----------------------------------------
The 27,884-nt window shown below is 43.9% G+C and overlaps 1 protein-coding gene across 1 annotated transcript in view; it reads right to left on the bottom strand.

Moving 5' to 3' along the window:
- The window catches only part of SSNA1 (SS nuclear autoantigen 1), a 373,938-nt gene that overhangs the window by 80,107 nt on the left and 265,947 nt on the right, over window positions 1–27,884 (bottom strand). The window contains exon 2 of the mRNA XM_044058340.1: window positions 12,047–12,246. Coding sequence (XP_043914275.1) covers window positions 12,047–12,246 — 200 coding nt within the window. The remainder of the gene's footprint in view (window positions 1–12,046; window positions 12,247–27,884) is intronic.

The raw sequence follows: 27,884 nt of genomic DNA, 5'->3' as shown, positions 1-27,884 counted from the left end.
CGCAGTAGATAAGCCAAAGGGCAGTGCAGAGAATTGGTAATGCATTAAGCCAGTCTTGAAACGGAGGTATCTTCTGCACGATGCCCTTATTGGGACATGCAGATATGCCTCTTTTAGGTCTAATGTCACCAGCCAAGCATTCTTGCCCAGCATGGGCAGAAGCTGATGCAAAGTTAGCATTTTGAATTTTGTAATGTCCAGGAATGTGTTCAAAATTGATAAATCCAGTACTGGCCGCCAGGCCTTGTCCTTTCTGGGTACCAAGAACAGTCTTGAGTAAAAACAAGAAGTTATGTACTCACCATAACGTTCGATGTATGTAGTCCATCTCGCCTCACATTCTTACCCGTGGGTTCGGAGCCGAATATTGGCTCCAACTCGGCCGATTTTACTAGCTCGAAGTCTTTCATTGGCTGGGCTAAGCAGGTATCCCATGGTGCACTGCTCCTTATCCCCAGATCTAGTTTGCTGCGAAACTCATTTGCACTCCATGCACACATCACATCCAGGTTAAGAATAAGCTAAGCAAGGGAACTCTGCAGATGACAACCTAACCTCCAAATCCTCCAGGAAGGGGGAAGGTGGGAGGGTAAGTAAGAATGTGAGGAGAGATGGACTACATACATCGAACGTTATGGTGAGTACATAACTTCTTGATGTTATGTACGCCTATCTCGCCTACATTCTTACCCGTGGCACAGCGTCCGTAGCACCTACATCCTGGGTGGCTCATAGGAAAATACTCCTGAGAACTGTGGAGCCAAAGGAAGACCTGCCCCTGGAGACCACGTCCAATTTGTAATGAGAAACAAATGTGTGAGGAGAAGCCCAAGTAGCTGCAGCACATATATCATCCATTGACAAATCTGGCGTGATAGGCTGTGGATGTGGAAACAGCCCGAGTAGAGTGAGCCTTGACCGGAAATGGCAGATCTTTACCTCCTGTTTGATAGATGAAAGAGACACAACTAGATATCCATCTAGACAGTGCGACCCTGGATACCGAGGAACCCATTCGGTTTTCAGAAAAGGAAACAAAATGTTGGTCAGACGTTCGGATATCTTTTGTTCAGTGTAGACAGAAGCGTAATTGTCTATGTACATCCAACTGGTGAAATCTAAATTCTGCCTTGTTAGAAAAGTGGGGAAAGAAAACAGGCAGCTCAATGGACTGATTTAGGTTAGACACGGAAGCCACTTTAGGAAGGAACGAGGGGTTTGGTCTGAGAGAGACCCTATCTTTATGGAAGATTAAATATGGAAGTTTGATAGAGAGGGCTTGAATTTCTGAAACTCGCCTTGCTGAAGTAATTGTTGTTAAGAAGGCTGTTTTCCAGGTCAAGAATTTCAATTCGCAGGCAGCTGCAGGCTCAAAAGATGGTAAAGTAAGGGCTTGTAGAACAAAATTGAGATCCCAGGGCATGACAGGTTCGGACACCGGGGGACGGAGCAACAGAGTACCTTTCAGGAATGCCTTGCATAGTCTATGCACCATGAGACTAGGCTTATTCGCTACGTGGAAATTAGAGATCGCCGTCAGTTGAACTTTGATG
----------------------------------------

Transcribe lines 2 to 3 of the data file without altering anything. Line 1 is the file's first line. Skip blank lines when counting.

Moving 5' to 3' along the window:
- The window catches only part of SSNA1 (SS nuclear autoantigen 1), a 373,938-nt gene that overhangs the window by 80,107 nt on the left and 265,947 nt on the right, over window positions 1–27,884 (bottom strand). The window contains exon 2 of the mRNA XM_044058340.1: window positions 12,047–12,246. Coding sequence (XP_043914275.1) covers window positions 12,047–12,246 — 200 coding nt within the window. The remainder of the gene's footprint in view (window positions 1–12,046; window positions 12,247–27,884) is intronic.